When using the American College of Radiology’s Breast Imaging-Reporting and Data System (BI-RADS) to classify a breast lesion, radiologists are expected to only use the category 5 assessment when the likelihood of malignancy, or positive predictive value (PPV), is at least 95 percent. Is that a feasible expectation? Researchers examined data from thousands of consecutive breast imaging examinations at a single institution to find out, sharing their findings in a new study published in Academic Radiology.
The authors explored more than 22,000 consecutive examinations performed between January 2010 and September 2015. Overall, they found, 1.1 percent of those exams were classified as BI-RADS category 5. Malignancy was confirmed in 233 of the 239 tumors, giving the institution a probability of breast caner of 97.5 percent.
In addition, of the 220 exams that involved both ultrasound and mammography, more than 98 percent had four or more suspicious descriptors.
“This study is important because it shows the clinical decision made by BI-RADS to set a high PPV cut point for BI-RADS 5 is feasible and attainable by using four or more suspicious descriptors for each lesion classified as BI-RADS 5,” wrote author Melissa Min-Szu Yao, MD, department of radiology at Wan Fang Hospital in Taiwan, and colleagues. “Although this is a single institution study at an academic practice, BI-RADS descriptors are widely accepted and used throughout the United States and in many other countries, hence these results should be generalizable and transferrable to any practice properly using BI-RADS.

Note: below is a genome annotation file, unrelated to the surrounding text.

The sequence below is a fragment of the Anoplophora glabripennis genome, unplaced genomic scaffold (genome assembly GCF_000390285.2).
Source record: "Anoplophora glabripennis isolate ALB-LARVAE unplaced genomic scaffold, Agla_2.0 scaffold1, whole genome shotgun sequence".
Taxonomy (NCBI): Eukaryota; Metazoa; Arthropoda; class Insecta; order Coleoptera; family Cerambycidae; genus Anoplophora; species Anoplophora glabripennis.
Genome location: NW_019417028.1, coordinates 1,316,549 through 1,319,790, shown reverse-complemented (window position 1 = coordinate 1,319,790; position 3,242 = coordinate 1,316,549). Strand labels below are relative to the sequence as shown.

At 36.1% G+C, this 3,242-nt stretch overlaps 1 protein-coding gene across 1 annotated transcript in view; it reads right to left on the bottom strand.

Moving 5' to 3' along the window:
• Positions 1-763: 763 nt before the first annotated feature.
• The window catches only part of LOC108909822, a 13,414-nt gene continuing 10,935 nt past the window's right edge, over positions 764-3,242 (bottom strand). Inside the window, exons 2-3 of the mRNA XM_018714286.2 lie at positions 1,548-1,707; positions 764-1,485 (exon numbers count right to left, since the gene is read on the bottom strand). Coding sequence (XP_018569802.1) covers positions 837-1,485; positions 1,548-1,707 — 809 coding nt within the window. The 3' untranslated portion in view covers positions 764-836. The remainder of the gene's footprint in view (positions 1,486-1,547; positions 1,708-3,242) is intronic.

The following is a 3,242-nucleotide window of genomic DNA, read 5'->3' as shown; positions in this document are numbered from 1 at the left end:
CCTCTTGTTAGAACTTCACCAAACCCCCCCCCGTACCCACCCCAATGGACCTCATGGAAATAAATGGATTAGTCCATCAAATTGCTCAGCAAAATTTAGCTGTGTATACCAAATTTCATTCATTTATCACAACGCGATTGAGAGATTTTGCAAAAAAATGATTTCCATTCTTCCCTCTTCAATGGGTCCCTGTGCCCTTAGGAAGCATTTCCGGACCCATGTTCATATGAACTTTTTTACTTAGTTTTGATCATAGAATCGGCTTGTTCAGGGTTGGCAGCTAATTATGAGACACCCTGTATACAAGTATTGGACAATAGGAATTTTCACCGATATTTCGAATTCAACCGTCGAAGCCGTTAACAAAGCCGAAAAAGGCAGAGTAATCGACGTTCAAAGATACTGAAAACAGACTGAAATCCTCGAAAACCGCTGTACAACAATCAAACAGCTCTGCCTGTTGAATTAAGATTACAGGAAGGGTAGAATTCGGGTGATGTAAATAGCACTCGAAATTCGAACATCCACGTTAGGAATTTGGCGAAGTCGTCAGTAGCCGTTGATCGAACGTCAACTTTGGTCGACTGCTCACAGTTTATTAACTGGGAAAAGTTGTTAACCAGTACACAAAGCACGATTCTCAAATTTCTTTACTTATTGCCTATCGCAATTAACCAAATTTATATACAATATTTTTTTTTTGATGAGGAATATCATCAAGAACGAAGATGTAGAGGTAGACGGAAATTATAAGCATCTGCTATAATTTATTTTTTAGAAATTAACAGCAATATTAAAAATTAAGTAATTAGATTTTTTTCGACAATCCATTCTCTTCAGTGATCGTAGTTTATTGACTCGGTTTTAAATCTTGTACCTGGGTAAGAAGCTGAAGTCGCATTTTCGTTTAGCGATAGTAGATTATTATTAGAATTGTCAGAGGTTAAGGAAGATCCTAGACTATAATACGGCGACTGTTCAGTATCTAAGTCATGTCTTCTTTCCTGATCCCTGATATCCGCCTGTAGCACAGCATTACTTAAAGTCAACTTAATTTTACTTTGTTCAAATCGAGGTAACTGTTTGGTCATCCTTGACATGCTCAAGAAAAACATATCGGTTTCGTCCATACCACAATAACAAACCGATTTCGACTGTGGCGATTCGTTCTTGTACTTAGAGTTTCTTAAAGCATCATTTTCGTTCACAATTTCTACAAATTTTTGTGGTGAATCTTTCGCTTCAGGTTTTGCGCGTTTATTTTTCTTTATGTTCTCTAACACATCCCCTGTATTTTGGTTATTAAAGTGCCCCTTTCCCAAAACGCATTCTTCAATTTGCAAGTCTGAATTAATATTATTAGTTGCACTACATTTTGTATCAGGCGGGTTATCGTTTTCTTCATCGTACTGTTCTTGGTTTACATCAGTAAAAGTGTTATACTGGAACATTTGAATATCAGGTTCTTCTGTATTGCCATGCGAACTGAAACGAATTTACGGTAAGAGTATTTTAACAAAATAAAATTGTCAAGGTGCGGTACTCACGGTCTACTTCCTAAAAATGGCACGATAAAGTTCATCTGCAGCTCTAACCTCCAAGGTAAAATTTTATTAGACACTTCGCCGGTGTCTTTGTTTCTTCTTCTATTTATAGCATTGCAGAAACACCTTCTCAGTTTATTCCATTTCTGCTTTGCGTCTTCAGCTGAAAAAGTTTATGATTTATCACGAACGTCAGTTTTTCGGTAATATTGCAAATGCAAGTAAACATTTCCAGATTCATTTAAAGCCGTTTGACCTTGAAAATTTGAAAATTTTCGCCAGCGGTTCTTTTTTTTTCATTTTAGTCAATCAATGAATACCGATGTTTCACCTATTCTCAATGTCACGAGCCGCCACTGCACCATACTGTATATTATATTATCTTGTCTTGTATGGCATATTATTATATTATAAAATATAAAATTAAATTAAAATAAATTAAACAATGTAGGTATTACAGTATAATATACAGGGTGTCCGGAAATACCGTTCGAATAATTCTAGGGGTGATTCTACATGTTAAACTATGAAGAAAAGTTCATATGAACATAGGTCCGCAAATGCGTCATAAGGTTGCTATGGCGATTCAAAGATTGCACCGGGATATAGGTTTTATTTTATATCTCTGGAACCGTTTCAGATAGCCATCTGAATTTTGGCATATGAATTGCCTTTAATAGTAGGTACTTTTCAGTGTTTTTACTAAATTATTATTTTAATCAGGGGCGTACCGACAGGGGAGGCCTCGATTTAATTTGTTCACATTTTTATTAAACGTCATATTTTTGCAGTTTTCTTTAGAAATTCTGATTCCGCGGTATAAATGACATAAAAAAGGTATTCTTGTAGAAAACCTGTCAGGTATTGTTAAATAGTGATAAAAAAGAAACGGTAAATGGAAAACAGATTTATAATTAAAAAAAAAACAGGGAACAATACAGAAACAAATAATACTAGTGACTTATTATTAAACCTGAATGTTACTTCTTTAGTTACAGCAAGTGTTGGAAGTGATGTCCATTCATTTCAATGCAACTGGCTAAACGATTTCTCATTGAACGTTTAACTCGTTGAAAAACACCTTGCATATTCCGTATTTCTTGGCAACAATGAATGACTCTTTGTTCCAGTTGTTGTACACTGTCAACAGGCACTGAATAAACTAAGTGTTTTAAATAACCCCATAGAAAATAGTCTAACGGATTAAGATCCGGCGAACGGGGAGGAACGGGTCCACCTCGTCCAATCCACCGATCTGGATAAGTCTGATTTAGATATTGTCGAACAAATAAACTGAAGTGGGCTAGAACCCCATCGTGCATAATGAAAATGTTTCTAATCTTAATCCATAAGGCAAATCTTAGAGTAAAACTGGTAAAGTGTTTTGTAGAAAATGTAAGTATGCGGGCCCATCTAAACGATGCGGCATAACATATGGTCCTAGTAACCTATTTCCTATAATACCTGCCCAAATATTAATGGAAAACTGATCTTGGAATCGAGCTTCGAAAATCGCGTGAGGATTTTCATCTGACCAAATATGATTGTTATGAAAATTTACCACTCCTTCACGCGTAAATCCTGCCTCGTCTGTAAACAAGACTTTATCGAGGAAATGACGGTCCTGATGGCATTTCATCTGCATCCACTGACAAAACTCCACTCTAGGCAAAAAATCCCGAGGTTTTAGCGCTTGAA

The team added that they did have sex false-positives at surgical excision, but “imaging review of these six cases revealed solid masses with multiple suspicious imaging descriptors that were indistinguishable from those associated with breast cancer.”